As a teacher I have no real interest in making decisions based on inspection bodies; I lose count of the number of times I have discussed with like-minded individuals this concept. At no point should we be looking to make things right for inspection. Instead time, effort and hard work should be spent finding ways to improve learning, thus allowing students to achieve to higher standards. You don’t need any “OFSTED-whisperer” to tell you that. To me this book exemplified this attitude of high performance for the sake of doing things better and not for just a final outcome. I am not so naïve to think that leadership in schools should pretend inspectorates do not exist or not consider them in their thinking, however, the key is that they do not use them as a focus to direct teaching and learning. An inspection rating “will take care of itself” if everyone is willing to put in time, effort and hard work into reviewing and refining the practice that does work and being open to new ideas and methodologies for the sake of advancing pupil learning.

A few other things I have taken from reading the book:

  1. The top priority is teaching – educating those in an organisation to continue your good work and that through hard work, elevated thinking and a sense of joint responsibility anything is possible.
  2. Standards of performance – to bring the best out of individuals and the group give them high expectations. This will be required for both actions and attitudes.
  3. Unleash mentors – allow individuals within the group to teach and help others to improve, give them the chance to lead and a share of responsibility.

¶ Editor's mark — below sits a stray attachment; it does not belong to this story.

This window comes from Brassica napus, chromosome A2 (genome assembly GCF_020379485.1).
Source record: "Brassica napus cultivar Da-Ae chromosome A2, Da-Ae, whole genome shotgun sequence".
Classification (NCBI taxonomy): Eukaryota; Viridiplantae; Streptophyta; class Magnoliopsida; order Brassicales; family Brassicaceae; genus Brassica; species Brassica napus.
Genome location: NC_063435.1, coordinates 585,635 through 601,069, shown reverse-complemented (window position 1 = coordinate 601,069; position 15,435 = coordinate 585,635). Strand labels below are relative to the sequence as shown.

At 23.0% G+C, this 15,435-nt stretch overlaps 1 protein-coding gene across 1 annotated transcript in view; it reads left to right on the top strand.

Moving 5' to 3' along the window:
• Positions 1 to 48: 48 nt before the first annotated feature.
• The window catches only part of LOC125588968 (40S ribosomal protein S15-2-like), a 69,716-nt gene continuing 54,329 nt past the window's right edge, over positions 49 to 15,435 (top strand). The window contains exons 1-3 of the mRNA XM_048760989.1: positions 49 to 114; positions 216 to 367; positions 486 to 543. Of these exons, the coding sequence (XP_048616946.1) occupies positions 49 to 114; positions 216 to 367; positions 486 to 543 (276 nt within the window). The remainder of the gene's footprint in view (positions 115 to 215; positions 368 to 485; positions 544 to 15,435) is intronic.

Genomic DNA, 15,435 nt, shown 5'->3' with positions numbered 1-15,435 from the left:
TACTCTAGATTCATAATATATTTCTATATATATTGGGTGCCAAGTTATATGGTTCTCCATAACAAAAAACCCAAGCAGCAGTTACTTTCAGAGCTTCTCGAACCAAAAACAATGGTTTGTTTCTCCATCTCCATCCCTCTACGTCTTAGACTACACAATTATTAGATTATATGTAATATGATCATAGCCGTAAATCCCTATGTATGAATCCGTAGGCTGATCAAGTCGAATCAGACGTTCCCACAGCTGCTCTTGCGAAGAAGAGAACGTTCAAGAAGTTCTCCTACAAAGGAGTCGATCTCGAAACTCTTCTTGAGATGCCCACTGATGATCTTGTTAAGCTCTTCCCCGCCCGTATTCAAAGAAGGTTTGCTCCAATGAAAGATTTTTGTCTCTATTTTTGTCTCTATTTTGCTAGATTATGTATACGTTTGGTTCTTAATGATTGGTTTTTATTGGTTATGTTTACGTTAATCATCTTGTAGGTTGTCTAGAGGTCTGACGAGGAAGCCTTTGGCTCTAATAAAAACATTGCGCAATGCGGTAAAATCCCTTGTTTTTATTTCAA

4. Discussion is important – chatting through ideas, allowing people to contribute is vital to allowing creative solutions to be found. Everyone can and should be involved in and influence this process BUT once a decision has been made that is the end of the discussion and energy is concentrated on implementing the change.
  5. Being wrong for the right reasons – it is fine to make mistakes if you are looking to improve; to succeed you must fail. However, it is important not to allow ego or pig-headedness to make a mistake into a major problem.

It is interesting that as I solidify my thoughts on this book more and more I see parallels between being a multiplier and what Bill Walsh ultimately did for the San Francisco 49ers. I would hugely recommend this book to anyone with an interest in leadership philosophies and how to get the most out of people they work with. Steve Jamison and Bill Walsh have weaved a fascinating insight into top level sports management and coaching; there are lessons here that should be shared beyond sport. Remember: “quick results come slowly”! Next up as part of my sporting reads, when I get the chance, is Legacy about the All Blacks, which came just as highly recommended as The Score Takes Care of Itself.

Header image taken from Flickr.